ISTANBUL (Reuters) - Turkish President Tayyip Erdogan accused Greece on Friday of “fleeing” efforts to reunite Cyprus and said Turkey would retain troops there forever to protect minority ethnic Turks.
Turkish Cypriot leader Mustafa Akinci, striking a decidedly more genial tone a day after Geneva talks adjourned with no final settlement, said future negotiations should “find the ways and means so that both communities of this beautiful island will feel safe and secure.”
“We need time. We can’t have everything on day one,” he told a Geneva news conference.
Cyprus has been partitioned into ethnic Turkish and Greek zones since Turkish troops invaded in 1974 in response to a short-lived coup by Greek Cypriot militants seeking union with Greece. But intercommunal violence had simmered since the 1960s when a power-sharing system collapsed.
Focus of disagreement at the Geneva talks, widely regarded as the best opportunity in decades of forging a settlement, was the dispute over security guarantees for the two communities.
“We have told Cyprus and Greece clearly that they should not expect a solution without Turkey as guarantor. We are going to be there forever,” Erdogan told reporters in Istanbul after Friday prayers.
Greece, Turkey and Britain were assigned as “guarantor” powers in a treaty adopted when Cyprus gained independence of London in 1960. Greece seeks abolition of the guarantor system, accusing Turkey of abusing it through its 1974 invasion and the continued stationing of some 30,000 Turkish troops in the north.
“It is out of the question for Turkish soldiers to pull out completely, and we’ve discussed this before,” Erdogan said. “If something like this is being considered, then both sides should pull their troops out of there.”
Greece has a batallion of about 1,100 troops on Cyprus. Erdogan says there is a plan for 650 Turkish troops and 950 Greek troops to remain on the island after a settlement.
Greek Cypriot President Nicos Anastasiades’ mood seemed closer to Aknici’s - both men are considered moderates on an island where wounds still run deep. He said resumed talks should produce a “radical” change in the island’s security situation.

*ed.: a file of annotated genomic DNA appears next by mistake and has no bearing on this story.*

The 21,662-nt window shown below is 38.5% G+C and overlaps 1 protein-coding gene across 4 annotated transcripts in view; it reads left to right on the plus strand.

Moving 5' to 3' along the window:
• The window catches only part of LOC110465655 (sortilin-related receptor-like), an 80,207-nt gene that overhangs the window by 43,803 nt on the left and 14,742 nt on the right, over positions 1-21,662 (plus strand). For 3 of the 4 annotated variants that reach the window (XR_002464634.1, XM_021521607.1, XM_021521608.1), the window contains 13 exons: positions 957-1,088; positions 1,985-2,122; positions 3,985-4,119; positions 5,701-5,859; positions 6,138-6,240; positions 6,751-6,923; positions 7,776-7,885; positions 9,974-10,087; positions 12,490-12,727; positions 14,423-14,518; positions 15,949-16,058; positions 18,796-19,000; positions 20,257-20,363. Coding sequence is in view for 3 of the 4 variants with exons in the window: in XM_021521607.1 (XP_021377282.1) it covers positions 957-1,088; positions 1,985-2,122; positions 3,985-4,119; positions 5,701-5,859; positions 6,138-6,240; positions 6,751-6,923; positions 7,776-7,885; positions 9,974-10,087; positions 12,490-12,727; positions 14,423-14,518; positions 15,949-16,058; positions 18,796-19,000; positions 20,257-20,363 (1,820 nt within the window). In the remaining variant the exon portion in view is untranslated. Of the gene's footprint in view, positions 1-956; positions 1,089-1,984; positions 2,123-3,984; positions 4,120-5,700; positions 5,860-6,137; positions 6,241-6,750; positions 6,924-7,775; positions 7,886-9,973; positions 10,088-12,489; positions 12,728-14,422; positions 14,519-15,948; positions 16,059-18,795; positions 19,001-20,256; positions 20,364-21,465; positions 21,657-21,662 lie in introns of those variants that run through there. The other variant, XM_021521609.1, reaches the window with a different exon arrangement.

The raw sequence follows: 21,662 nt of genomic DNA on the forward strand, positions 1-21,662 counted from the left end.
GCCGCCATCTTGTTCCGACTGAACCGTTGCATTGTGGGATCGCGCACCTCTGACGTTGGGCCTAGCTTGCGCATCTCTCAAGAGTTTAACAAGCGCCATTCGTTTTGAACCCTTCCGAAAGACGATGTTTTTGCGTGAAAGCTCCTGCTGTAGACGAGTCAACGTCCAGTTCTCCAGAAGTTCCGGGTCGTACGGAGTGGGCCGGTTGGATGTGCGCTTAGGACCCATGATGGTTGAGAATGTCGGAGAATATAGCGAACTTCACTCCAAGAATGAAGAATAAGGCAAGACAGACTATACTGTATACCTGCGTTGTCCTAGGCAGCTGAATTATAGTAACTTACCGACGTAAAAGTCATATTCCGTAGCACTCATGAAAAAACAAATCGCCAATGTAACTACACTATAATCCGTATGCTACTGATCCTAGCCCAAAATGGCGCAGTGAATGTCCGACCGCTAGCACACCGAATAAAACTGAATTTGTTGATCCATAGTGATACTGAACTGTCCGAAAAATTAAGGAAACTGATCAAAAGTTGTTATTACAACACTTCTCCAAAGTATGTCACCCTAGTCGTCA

“The fact that the U.N. announcement outlines a clear intent by participants to reach a mutually acceptable solution on the security and guarantee issues … is a mandate to the working groups to process new forms (of guarantees), acceptable and radically different from the guarantee system of 1960,” he said.
Technical talks on security are expected to parallel negotiations on unresolved issues in areas such as property restoration and boundaries for a bizonal republic with a central administration that is likely to enjoy quite limited powers.
Foreign ministers of the guarantor powers attended the talks on Thursday, a measure of hopes raised after four decades of division. Efforts have been given some momentum by instability in the neighboring Middle Eastern region and by discovery of large natural gas deposits off the eastern coast.
“Can you consider a situation where the natural gas deposits, instead of triggering enmity, triggering trouble, it becomes an area of cooperation?” Akinci asked.
There was no precise date set for the guarantors to meet again, but officials said they would reconvene once the sides had codified their positions.
Referring to a previous failed reunification bid overseen by erstwhile U.N. Secretary-General Kofi Annan, Erdogan said:
“We had told Mr Annan that we would not be the side that would run, and that the Greek side and Greece would be the party to run. And you see now that Greece is fleeing.”
A 2004 U.N.-backed blueprint was approved in a referendum in the Turkish part of the island but rejected by Greek Cypriots.
In a groundbreaking move on Wednesday, the sides submitted proposals on how to define the post-settlement boundaries. Under the proposals, Turkish Cypriots would retain between 28.2 and 29.2 percent of total Cypriot territory, down from about 36 percent now.
Britain has offered as part of any final peace deal to relinquish about half of the 98 square miles it still administers - equivalent to 3 percent of Cypriot territory.
Erdogan went into some detail over the talks, attacking a rotating presidency for the central administration that would allow Turks one term for every four Greek turns.
“The Northern Cypriot Turkish Republic will have leadership for one term and the Southern side for two terms. This is what is just,” he said.
Additional reporting by Tom Miles in Geneva; writing by Ralph Boulton